Scott and Jane Woodruff are Christians living in Loudoun County, Virginia. In 2015 they adopted a daughter with medical conditions that require the couple to hire babysitters to help with her care for several hours each week. A new Virginia law passed in July forbids them from advertising for Christians as babysitters for their child, contrary to their wishes, and the Woodruffs are fighting back.
With the help from the Parental Rights Foundation (PRF), the Woodruffs are suing Virginia Attorney General Mark Herring (AG) in his official capacity, as the chief law enforcement officer of the Commonwealth, asking the court for a declaration that the new law substantially burdens their religious practice in violation of the Virginia Religious Freedom Restoration Act (VRFRA). They also want the court to issue an injunction prohibiting the AG and his agents and employees from enforcing the new law.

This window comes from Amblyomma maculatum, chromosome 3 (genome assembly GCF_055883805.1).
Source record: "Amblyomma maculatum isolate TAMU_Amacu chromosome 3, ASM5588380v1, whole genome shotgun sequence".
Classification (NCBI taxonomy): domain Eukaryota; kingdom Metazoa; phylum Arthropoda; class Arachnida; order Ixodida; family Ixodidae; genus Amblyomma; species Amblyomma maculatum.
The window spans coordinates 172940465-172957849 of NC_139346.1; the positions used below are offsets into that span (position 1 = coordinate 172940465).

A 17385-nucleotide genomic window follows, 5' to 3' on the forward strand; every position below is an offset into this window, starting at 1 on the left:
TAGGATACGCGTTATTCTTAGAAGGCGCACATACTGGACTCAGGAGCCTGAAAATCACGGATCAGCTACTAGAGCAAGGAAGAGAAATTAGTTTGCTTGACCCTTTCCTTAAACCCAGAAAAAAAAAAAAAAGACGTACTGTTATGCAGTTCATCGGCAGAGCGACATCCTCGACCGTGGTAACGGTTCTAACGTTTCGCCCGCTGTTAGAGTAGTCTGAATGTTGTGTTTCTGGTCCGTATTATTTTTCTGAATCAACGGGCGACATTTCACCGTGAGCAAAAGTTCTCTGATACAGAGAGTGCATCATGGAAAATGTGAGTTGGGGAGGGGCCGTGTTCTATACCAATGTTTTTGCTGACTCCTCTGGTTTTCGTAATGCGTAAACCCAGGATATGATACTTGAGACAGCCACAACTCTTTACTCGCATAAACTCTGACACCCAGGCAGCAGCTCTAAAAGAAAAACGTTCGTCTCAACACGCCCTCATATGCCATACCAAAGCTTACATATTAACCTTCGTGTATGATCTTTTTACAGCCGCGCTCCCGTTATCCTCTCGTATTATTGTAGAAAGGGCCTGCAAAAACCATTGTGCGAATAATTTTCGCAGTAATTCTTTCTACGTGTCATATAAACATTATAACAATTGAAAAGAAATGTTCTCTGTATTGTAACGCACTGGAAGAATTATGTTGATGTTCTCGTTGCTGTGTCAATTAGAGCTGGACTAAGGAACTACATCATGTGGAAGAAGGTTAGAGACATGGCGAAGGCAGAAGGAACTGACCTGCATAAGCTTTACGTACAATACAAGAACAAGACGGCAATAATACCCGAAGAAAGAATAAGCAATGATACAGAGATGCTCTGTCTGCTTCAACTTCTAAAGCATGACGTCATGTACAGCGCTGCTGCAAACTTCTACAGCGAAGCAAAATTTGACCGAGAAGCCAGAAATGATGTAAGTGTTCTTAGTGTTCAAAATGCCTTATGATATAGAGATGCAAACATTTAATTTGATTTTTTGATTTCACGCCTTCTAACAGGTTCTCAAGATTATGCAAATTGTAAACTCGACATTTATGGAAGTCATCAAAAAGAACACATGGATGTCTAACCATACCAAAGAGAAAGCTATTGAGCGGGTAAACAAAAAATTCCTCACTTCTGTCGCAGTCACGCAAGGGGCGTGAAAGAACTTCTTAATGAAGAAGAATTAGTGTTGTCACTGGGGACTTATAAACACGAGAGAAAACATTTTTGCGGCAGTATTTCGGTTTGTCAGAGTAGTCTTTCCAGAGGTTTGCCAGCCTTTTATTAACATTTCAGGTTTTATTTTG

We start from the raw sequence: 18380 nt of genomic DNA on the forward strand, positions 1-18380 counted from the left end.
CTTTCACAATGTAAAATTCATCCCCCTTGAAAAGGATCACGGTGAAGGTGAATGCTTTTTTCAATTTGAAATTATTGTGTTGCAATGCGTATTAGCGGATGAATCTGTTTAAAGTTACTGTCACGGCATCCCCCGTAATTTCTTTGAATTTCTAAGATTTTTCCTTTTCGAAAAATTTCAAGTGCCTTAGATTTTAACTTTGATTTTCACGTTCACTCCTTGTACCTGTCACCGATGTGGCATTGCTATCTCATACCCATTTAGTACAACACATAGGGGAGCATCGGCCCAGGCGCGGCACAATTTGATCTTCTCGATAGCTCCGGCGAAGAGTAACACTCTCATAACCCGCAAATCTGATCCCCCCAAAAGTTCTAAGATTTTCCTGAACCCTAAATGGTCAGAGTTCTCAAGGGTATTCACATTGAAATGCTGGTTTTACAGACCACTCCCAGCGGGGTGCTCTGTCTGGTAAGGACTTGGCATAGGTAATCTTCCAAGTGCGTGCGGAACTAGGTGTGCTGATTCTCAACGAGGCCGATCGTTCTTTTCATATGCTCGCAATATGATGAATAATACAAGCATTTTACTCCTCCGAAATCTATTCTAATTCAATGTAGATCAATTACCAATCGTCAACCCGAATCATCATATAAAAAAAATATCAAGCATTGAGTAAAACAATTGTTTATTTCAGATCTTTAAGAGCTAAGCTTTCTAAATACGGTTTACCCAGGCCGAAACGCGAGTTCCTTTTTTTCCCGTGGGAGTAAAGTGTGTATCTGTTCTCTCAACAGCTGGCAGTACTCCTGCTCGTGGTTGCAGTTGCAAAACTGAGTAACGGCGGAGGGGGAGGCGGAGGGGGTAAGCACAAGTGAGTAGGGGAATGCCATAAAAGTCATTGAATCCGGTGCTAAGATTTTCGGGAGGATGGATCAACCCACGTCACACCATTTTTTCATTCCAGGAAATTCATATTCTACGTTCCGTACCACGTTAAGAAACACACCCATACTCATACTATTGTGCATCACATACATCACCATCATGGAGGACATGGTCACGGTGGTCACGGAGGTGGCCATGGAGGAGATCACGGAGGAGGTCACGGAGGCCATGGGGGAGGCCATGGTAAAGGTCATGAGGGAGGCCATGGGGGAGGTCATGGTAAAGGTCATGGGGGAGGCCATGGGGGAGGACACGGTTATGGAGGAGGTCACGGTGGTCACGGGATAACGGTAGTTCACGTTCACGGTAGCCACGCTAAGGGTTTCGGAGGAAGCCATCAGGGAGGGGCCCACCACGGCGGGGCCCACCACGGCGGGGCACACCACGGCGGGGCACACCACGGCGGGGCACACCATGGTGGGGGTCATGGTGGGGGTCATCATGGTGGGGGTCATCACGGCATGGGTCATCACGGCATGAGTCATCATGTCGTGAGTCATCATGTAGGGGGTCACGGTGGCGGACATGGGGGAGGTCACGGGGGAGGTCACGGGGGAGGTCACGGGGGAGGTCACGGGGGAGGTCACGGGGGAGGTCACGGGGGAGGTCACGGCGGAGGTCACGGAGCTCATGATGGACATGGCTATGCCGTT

Earlier this year, the Virginia General Assembly passed an amendment to the state’s Human Rights Act that forbids taking religion into account when hiring a babysitter. It also prohibits parents from including this preference in their advertisements, according to allegations contained in the Woodruff’s Complaint filed in the Circuit Court of Richmond City, Virginia.
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